Would you bring your baby to work with you? If the option was available, some parents would do it to financially support themselves. But in a recent New York Times opinion article, one parent detailed why she brought her infant to work even though paid leave was an option.
Baby and me
Sarita James is the chief executive of Embark who said she “missed the problem-solving and camaraderie of work” and wanted to try a different experience with her third child.
So James brought her baby Uma to her office in a hands-free sling. It wasn’t always perfect —there were moments Uma cried and was a distraction, but overall James said her daughter “seemed to help everyone forget their own agendas and insecurities and form deeper connections.”
And she’s not alone in doing this. Licia Ronzulli, an Italian member of the European Parliament, memorably brought her six-week-old baby to work in 2010. As her baby grew up, Vittoria Ceriolo could be seen mimicking her mother’s voting intentions in sessions with a thumbs up or a hand raised. Ronzulli said she brought her baby as a practical matter because she was breastfeeding.
Although Ronzulli is appreciative of the attention her decision got her, she wanted to “remind people that there are women who do not have this opportunity [to bring their children to work], that we should do something to talk about this.”
And that’s exactly the kind of conversation the Parenting in the Workplace Institute wants to formalize and normalize. They said bringing your baby to work can increase employee morale and retention without the costs associated with on-site daycare.
They also said babies themselves benefit because they “crave information and interaction with other people” and the chance to observe people all day long gives them that social stimulation. Through its programs, PIWI said it’s changed 200 companies in more than 30 different industries from skeptics into proponents.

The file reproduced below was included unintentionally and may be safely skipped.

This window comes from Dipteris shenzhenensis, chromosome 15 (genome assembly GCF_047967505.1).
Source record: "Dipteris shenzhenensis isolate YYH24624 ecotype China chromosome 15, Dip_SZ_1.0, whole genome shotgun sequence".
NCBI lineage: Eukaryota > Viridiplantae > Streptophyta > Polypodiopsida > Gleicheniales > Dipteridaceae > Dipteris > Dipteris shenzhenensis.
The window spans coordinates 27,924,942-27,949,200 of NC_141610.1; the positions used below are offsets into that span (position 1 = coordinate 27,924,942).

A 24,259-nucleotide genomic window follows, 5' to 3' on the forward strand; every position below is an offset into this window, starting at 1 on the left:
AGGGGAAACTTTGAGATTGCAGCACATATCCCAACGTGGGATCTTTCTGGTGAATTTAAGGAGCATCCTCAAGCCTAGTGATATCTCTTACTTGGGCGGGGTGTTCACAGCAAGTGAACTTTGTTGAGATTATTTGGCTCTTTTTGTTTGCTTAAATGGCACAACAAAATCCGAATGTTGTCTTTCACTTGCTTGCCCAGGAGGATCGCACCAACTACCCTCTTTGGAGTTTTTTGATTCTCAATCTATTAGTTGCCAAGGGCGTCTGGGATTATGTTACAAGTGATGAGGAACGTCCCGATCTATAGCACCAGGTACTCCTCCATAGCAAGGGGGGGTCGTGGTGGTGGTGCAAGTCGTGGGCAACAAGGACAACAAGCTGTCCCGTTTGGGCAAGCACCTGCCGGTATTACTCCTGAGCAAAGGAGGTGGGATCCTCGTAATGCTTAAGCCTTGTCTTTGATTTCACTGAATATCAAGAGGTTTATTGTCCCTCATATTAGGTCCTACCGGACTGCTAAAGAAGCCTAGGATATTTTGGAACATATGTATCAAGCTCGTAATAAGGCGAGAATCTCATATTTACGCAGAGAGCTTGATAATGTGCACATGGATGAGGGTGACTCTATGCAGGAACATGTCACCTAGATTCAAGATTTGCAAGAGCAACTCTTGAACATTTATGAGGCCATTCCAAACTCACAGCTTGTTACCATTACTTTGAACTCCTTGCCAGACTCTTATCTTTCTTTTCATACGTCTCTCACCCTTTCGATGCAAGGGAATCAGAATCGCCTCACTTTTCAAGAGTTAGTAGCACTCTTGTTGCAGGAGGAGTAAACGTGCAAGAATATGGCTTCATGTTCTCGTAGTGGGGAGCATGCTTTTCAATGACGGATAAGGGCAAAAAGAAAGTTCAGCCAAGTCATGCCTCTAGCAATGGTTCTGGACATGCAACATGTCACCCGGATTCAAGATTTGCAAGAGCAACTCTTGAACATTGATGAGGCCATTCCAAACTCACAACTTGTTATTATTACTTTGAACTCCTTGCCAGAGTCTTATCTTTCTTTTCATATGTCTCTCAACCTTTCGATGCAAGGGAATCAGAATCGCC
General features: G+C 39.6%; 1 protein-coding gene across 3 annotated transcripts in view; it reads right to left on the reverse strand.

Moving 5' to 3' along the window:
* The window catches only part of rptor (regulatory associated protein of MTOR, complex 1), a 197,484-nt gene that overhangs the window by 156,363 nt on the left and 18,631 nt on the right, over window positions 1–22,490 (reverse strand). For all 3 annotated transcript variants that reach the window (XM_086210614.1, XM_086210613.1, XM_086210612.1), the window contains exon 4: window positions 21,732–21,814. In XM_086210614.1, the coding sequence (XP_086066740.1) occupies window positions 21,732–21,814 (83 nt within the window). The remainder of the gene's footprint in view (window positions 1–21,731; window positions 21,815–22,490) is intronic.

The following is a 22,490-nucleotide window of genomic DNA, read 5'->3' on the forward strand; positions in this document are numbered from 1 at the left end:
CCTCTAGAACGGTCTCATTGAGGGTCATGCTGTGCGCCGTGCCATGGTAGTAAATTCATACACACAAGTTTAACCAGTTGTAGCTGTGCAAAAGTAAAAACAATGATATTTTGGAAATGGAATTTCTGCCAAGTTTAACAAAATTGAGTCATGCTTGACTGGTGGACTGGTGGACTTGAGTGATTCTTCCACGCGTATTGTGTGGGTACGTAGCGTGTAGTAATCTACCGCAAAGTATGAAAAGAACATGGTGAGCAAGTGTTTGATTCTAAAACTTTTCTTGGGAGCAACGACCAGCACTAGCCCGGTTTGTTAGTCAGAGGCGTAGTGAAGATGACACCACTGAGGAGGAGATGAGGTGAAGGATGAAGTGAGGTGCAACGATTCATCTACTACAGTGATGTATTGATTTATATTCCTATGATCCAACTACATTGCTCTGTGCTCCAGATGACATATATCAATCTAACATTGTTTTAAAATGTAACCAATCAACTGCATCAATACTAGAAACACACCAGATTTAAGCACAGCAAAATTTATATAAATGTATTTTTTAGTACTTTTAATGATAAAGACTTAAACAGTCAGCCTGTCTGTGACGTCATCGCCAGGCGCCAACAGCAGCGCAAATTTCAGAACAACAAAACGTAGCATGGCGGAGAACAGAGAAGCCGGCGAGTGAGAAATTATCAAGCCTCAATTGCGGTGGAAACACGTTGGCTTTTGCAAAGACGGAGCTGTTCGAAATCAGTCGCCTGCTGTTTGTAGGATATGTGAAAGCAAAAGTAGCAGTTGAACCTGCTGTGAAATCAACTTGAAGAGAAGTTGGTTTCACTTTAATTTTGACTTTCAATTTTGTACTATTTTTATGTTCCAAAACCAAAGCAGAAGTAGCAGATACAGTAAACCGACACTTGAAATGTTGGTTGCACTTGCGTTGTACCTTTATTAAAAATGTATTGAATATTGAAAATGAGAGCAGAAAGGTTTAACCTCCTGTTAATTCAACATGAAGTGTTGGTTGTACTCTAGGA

How your company can adopt this bring-your-baby policy
PIWI has created a template outlining how to successfully get your company to allow on-site babies. In it, they outline the limits of the program. After babies learn how to crawl, they need to graduate from the program and go off to daycare.
PIWI also emphasized that the employee and employer must make a commitment to make sure the baby is not disruptive to other employees: “If a baby is fussy for a prolonged period of time, causing a distraction in the workplace, or preventing the parent from accomplishing required work, the parent shall remove the infant from the workplace.”
Having your baby by your side can be a rewarding experience, but as the detailed template reminds us, it takes work too.
Overall, bringing babies into the workplace is indicative of the growing movement for better childcare policies at work. As workplaces grow to accept employees being whole humans with professional and personal needs, this could mean accepting their children too.